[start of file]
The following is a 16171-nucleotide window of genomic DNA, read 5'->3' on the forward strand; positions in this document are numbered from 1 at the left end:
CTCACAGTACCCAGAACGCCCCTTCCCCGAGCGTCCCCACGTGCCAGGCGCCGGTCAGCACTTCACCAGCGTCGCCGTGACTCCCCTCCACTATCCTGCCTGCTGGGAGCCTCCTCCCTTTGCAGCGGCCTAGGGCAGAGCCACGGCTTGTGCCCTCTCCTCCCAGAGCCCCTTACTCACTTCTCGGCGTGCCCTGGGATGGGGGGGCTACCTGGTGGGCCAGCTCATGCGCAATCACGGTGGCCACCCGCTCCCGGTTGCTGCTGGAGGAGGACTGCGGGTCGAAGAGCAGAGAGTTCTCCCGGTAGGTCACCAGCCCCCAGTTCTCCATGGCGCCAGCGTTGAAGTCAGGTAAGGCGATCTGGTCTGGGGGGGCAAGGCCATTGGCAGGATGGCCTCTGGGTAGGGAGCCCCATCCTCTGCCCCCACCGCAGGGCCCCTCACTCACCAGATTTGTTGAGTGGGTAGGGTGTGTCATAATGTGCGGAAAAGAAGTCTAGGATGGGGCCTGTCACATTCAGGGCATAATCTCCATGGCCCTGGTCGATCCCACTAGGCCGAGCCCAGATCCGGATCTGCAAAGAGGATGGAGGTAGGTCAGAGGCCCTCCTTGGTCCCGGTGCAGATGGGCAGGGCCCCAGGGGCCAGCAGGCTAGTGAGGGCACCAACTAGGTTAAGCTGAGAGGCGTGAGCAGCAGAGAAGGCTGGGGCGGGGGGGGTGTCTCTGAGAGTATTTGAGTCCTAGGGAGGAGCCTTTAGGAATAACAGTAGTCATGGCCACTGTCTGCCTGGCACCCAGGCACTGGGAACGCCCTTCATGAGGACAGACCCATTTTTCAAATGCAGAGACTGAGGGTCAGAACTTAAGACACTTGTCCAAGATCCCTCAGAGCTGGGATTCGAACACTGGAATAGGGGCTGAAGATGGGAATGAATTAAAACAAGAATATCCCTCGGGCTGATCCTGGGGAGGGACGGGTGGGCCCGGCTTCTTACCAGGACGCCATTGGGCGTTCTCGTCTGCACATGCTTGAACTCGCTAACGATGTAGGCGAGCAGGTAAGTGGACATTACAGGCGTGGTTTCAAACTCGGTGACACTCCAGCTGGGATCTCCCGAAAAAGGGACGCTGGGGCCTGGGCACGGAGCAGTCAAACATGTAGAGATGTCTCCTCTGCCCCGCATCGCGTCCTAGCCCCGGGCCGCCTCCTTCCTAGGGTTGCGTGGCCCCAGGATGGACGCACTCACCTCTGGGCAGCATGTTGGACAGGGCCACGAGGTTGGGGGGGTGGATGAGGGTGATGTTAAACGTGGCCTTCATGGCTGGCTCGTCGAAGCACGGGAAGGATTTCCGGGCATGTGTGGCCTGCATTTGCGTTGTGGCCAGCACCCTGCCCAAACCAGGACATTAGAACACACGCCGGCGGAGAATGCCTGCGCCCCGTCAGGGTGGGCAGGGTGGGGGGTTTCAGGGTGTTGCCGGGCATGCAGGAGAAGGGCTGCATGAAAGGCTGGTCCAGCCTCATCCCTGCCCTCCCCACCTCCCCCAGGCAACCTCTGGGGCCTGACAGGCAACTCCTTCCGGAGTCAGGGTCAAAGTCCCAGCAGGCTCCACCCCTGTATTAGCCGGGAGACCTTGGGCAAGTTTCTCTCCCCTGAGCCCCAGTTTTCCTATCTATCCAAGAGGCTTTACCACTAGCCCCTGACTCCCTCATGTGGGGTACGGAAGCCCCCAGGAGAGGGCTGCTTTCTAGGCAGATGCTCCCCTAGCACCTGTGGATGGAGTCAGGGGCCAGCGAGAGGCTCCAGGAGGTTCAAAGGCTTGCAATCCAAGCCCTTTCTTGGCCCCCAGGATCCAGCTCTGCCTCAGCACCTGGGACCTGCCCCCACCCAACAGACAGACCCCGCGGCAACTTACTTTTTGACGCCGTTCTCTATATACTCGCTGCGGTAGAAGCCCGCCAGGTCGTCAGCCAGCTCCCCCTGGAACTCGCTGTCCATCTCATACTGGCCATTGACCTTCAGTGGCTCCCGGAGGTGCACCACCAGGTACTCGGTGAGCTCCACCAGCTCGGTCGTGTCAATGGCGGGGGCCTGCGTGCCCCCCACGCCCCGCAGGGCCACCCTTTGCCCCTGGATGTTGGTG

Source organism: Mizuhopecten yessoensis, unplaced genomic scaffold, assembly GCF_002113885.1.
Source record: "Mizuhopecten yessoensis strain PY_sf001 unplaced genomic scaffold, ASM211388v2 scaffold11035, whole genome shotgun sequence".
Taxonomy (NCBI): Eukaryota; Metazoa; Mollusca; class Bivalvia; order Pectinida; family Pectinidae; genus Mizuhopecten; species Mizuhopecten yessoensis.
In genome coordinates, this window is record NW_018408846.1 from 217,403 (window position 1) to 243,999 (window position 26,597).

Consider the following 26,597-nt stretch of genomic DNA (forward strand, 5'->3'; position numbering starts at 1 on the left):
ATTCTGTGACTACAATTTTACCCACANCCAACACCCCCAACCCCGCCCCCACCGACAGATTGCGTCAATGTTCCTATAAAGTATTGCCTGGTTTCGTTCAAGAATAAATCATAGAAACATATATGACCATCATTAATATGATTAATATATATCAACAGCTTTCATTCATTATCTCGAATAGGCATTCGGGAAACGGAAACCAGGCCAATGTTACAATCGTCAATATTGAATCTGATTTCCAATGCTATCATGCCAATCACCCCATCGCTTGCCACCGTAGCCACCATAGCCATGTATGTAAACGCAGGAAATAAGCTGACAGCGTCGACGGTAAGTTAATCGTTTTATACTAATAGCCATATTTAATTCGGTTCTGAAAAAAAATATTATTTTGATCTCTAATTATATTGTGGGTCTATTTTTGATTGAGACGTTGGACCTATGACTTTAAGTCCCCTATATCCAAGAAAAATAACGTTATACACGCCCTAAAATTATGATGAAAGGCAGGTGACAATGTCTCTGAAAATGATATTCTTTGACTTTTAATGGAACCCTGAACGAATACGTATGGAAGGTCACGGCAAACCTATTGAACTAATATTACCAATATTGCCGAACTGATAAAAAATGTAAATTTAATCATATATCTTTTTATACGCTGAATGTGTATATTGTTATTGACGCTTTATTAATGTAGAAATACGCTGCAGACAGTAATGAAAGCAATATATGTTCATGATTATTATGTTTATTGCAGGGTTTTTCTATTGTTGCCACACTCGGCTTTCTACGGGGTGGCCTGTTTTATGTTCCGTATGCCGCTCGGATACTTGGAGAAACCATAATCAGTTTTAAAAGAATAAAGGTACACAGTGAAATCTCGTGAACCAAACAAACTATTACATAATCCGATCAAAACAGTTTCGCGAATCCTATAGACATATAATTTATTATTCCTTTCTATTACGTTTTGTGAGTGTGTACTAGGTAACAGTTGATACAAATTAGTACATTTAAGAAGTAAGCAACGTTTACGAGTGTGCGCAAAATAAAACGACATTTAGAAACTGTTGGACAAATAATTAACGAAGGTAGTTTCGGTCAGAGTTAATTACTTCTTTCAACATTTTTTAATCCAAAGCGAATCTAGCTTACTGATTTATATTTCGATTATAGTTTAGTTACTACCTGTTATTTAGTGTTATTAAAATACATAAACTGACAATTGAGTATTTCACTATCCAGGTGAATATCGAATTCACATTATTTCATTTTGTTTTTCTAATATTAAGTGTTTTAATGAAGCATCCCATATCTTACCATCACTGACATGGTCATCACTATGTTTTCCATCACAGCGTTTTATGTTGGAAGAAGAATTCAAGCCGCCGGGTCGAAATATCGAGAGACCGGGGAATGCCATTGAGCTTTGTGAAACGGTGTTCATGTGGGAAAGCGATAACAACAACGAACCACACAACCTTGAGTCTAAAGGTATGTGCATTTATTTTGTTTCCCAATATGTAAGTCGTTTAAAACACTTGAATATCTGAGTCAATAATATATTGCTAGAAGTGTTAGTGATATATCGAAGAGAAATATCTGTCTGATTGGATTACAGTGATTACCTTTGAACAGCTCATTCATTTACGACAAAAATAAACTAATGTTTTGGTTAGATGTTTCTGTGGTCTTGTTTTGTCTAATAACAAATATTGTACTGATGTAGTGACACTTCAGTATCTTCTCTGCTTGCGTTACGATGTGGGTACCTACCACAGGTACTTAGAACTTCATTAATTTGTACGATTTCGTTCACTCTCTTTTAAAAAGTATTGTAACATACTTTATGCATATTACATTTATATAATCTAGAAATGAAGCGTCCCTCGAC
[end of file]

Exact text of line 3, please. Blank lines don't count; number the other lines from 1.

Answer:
Source organism: Mizuhopecten yessoensis, unplaced genomic scaffold, assembly GCF_002113885.1.